TC1313 (Registration HKR 471) was originally a Police Car with the Kent Constabulary from 12 September 1946 until 14th January 1949. I see one of her stable-mates from that era, TC1315, now resides in Nova Scotia. She had a further two owners before my father Robert bought her in 1955 (I still have the original registration books).

She proved her worth in attracting many pretty nurses and WRENS to accompany my father on his jaunts out from Dartmouth Naval College, one of whom was my mother. Apart from a minor accident in a tight Cornish lane against an oncoming Mercedes the car remained pretty much intact and running well through to 1967 when we moved to Australia. HKR 471 didn't make the journey there with us and was put to bed up on blocks until I was given her in 1979.

Enthusiastically I filled her up with petrol, fitted a new battery, fired her up and drove off to the local MOT testing station. A long list of dangerous faults were found, including a sheared engine mount, a broken leaf spring and defective brakes, but a bit of work saw her on the road and once again impressing the next generation of girls.

Disaster struck in 1983 when a big end bearing went on the M5 near Taunton. As a student with little money and being a long way from home, I improvised with my tool roll of a few spanners and removed the offending piston and con-rod beside the road and put the engine back together with three pistons instead of four. The car shook like hell to start with until I was brave enough to wind the revs up a bit when things thankfully smoothed out. The crank survived and I managed to drive the 120 miles home in less than four hours. Needless to say a bit of a rebuild was required on the engine and that got me tinkering with other parts.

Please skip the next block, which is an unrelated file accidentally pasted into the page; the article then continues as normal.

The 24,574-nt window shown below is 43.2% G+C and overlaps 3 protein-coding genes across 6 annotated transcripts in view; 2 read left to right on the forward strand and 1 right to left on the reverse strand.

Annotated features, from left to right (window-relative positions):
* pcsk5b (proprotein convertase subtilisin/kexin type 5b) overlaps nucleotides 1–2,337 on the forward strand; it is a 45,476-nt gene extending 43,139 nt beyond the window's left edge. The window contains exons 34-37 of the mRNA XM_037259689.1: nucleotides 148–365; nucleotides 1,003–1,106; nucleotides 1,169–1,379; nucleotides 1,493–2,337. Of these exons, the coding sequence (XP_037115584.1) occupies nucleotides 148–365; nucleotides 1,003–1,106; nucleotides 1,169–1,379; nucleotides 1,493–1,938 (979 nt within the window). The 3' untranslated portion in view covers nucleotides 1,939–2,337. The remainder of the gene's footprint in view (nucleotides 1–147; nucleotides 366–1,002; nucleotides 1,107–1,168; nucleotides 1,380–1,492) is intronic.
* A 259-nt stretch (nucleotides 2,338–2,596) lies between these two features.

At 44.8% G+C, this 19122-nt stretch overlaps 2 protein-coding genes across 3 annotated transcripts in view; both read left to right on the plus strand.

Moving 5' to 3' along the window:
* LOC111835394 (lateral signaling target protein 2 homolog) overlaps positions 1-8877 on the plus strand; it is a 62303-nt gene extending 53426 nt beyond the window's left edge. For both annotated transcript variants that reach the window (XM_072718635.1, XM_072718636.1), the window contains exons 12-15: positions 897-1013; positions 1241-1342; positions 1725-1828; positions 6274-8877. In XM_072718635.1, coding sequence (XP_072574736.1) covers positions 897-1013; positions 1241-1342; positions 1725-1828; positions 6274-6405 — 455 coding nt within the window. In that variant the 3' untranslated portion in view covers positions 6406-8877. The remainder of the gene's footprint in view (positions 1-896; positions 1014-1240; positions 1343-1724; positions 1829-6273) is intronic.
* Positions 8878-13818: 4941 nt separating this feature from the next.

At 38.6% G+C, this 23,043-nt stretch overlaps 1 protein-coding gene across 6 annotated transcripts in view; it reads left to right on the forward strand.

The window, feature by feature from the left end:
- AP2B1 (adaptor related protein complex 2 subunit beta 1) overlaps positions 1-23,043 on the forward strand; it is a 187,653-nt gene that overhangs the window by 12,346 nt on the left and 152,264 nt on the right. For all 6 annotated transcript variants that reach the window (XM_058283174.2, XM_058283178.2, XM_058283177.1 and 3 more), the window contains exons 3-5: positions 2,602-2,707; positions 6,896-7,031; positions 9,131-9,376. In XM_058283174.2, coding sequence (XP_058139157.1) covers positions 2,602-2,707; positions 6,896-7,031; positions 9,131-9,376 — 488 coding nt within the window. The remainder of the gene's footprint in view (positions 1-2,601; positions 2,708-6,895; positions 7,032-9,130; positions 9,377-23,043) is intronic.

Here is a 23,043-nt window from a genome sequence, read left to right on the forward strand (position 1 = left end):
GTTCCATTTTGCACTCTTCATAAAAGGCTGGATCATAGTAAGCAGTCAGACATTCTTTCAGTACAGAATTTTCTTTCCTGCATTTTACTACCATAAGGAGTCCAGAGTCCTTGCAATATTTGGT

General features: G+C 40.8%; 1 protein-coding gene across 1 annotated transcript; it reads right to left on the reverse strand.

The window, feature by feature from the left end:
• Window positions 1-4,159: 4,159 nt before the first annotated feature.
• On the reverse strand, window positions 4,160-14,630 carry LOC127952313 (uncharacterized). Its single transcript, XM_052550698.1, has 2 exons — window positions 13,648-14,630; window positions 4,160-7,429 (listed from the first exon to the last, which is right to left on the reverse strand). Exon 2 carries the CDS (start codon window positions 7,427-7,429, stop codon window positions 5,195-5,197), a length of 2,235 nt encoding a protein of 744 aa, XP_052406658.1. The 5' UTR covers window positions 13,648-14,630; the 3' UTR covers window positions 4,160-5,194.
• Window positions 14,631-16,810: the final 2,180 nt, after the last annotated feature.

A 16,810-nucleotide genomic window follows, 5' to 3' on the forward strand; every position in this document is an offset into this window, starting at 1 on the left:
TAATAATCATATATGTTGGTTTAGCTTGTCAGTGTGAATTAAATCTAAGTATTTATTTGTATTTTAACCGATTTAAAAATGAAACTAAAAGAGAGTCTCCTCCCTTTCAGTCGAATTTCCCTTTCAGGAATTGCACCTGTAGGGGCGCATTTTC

When time and money allowed in the 1990s the car was restored chassis-up with a fair bit of work being done by Naylor Brothers in Yorkshire. She was originally painted in black with green interior trim but I had her re-painted in green with a tan trim.

She is now in fine fettle and tackling the challenging roads around the Highlands of Scotland with eager pace, giving delightful squeals from rubber at the rear. I love the tick of her engine, the suck of her twin SUs, the twist of her chassis, the reflection of the sky down her bonnet and that warm oily smell. I have five years to go until my son James starts driving so I'm making the most of the lively lady until he gets his hands on her.

John Burdett